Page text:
Butlin, T (2014) *A comparison of worst-case predictions with experimental results for a locally nonlinear beam.* In: UNSPECIFIED pp. 2989-3004..

## Abstract

There is an increasing need for efficient tools capable of predicting the nonlinear vibration response of complex structures. In many applications these nonlinearities are spatially localised: this can be exploited so that efficient linear methods are used to describe the dynamics of the majority of the structure, which reduces the size of the nonlinear problem. There are many examples of this class of system: oilwell drills with localised interactions with the borehole wall; turbine blades in contact with their casing structure; brake systems with a local non-linear frictional contact; and 'buzz, squeal and rattle' problems in the automotive industry. But in many cases the nonlinear law is poorly characterised, even to the extent that its functional form is not always known. This paper presents a recently developed method based on 'anti-optimisation' for handling this class of problem in a novel way. The method seeks a worst-case system response with respect to a chosen metric by considering the internal nonlinear force as an independent excitation to the linear system. Constraints are used to capture what is thought to be known about the nonlinearity without needing to specify a particular law. The approach is distinct from a traditional worst-case analysis in two ways: the unknowns of the anti-optimisation are the time histories of the nonlinear forcing (rather than parameters associated with a particular law); and the constraints provide a very flexible approach to specifying incomplete knowledge of the nonlinear relationship. Taking this approach allows target and constraint functions to be evaluated from the forced response of a linear system, so that each step of the optimisation process is an efficient computation. It is particularly well suited to locally nonlinear problems because only a few degrees of freedom are associated with the nonlinearity, which reduces the size of the optimisation problem. The method is applied to an impacting beam and predictions are compared with results from an experimental test rig. The beam was suspended by string to mimic free-free boundary conditions and driven sinusoidally at one end. A pair of end-stops constrained lateral motion at the opposite end. Some care has been taken in the design of the rig to reduce the effect of unwanted nonlinearities. Results have been obtained across a range of frequencies, amplitudes and contact conditions, and some initial comparisons with the worst-case predictions will be shown and discussed.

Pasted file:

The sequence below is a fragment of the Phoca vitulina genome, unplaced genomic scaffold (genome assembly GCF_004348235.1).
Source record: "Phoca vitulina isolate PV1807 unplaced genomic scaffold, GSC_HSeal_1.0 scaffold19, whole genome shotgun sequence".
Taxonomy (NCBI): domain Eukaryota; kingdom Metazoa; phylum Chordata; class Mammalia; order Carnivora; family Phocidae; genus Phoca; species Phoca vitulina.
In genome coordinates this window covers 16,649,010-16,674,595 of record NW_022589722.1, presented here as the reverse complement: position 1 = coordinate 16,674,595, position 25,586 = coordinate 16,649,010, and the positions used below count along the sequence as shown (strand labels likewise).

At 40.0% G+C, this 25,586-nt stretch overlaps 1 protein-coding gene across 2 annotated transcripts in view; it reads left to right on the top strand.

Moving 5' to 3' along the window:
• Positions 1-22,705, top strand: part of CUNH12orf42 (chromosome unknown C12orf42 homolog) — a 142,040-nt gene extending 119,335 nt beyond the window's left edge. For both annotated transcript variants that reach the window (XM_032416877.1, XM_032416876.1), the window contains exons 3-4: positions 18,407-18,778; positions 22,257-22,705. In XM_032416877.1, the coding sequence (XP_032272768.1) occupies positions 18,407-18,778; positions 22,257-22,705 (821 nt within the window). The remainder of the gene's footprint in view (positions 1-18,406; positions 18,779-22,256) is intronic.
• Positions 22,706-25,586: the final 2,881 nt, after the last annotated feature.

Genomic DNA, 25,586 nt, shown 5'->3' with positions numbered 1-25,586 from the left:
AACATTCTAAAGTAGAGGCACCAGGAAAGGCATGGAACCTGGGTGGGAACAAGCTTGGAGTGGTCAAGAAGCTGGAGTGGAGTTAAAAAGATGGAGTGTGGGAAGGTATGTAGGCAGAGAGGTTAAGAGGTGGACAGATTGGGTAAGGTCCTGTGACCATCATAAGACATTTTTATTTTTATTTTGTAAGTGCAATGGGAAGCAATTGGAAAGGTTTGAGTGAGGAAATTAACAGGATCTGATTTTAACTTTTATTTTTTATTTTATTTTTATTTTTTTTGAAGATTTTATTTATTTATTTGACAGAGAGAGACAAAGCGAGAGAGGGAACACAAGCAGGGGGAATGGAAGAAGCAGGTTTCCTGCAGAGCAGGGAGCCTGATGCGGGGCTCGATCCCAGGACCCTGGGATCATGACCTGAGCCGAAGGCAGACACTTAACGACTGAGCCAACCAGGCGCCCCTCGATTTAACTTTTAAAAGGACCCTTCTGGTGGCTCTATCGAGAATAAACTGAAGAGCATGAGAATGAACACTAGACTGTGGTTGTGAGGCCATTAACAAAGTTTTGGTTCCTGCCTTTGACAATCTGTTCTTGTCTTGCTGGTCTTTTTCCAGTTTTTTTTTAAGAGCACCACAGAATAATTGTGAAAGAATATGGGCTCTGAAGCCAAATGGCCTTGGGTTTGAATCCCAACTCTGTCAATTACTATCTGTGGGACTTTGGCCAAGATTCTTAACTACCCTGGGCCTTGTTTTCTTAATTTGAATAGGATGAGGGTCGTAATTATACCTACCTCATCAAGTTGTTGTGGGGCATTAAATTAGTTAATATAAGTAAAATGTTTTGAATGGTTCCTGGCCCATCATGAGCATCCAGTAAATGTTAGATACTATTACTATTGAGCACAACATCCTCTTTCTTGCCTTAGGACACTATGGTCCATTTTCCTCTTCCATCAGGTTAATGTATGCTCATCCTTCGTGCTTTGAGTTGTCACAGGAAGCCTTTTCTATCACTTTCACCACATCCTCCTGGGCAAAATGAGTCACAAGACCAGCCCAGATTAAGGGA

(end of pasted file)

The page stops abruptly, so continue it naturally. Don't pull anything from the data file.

Item Type: | Conference or Workshop Item (UNSPECIFIED) |
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Subjects: | UNSPECIFIED |

Divisions: | Div C > Applied Mechanics |

Depositing User: | Cron Job |

Date Deposited: | 17 Jul 2017 19:19 |

Last Modified: | 10 Aug 2017 01:39 |

DOI: |